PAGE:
We explore here a trio of civil forfeiture actions pertaining, respectively, to alleged public corruption cases arising out of Gambia, Nigeria, and Malaysia. All of these cases involve foreign public officials who allegedly obtained wealth through corruption schemes committed abroad and laundered that money through shell companies to purchase real estate and other assets – sometimes located in the U.S., but sometimes not. Although the officials’ alleged initial crimes – the “specified unlawful activity,” or SUAs, as underlying crimes are defined under the federal money laundering statutes – took place overseas, the U.S. money laundering statutes provide that foreign misappropriation, embezzlements, and theft of public funds to benefit a public official constitute SUAs, thereby allowing the U.S. government to pursue civil forfeiture claims against assets located in the U.S. or abroad which are linked to the funds from underlying crimes committed primarily or even outside of the U.S.

This is the “civil forfeiture version” of a tactic used with increasing frequency by DOJ on which we repeatedly have blogged: the use of the criminal money laundering statutes to prosecute foreign officials for spending the fruits of entirely foreign crimes, when some of the financial transfers involved in the subsequent money laundering transactions occurred in the U.S.

Finally, another theme running throughout the allegations in these civil forfeiture actions is the unfortunate connection between money laundering and corruption and human rights abuses.
Continue Reading Civil Forfeiture of Real Estate to Fight Money Laundering: A Round-Up

The District of Connecticut recently vacated a defendant’s convictions at trial for violating the Foreign Corrupt Practices Act (“FCPA”) — but declined to similarly vacate his related money laundering convictions.  This case provides another example of how the money laundering statutes can be a particularly powerful and flexible tool for federal prosecutors, and how they can yield convictions even if the underlying offenses do not (and perhaps are not even charged).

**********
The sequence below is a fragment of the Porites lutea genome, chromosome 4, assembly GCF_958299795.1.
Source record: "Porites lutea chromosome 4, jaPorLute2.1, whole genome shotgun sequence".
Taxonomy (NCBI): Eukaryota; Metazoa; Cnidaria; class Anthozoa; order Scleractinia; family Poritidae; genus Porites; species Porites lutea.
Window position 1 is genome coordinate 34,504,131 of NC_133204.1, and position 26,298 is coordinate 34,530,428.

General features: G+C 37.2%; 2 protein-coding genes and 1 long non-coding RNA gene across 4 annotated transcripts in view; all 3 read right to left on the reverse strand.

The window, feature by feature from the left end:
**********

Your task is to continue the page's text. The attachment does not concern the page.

The case involves Lawrence Hoskins, a British citizen who had been employed by Alstom UK Limited but worked primarily for a French subsidiary of Alstom, the parent company.  Hoskins allegedly participated in a corruption scheme involving a project in Indonesia.  The bidding process for the project also involved Alstom Power Inc. (“API”), another subsidiary of Alstom that is based in Windsor, Connecticut.  According to the government, Alstom hired two consultants, Sharafi and Aulia, who bribed Indonesian officials to secure the contract for the project.

Much ink has been spilled by the media and legal commentators regarding the district court’s decision (which the government is appealing) to vacate the defendant’s FCPA convictions, on the grounds that he did not qualify as an “agent” of API for the purposes of the FCPA statute.  We will not focus on that issue here. Rather,  we of course will focus on the fact that the defendant’s convictions for money laundering, and conspiring to launder money, nonetheless survived.  Importantly for the money laundering charges, the district court did not find that there in fact was no underlying corruption scheme.  Rather, the court found that the defendant could not be convicted under the FCPA for allegedly participating in this scheme.  Thus, there was still a “specified unlawful activity,” or SUA, which produced “proceeds” to generate money laundering transactions.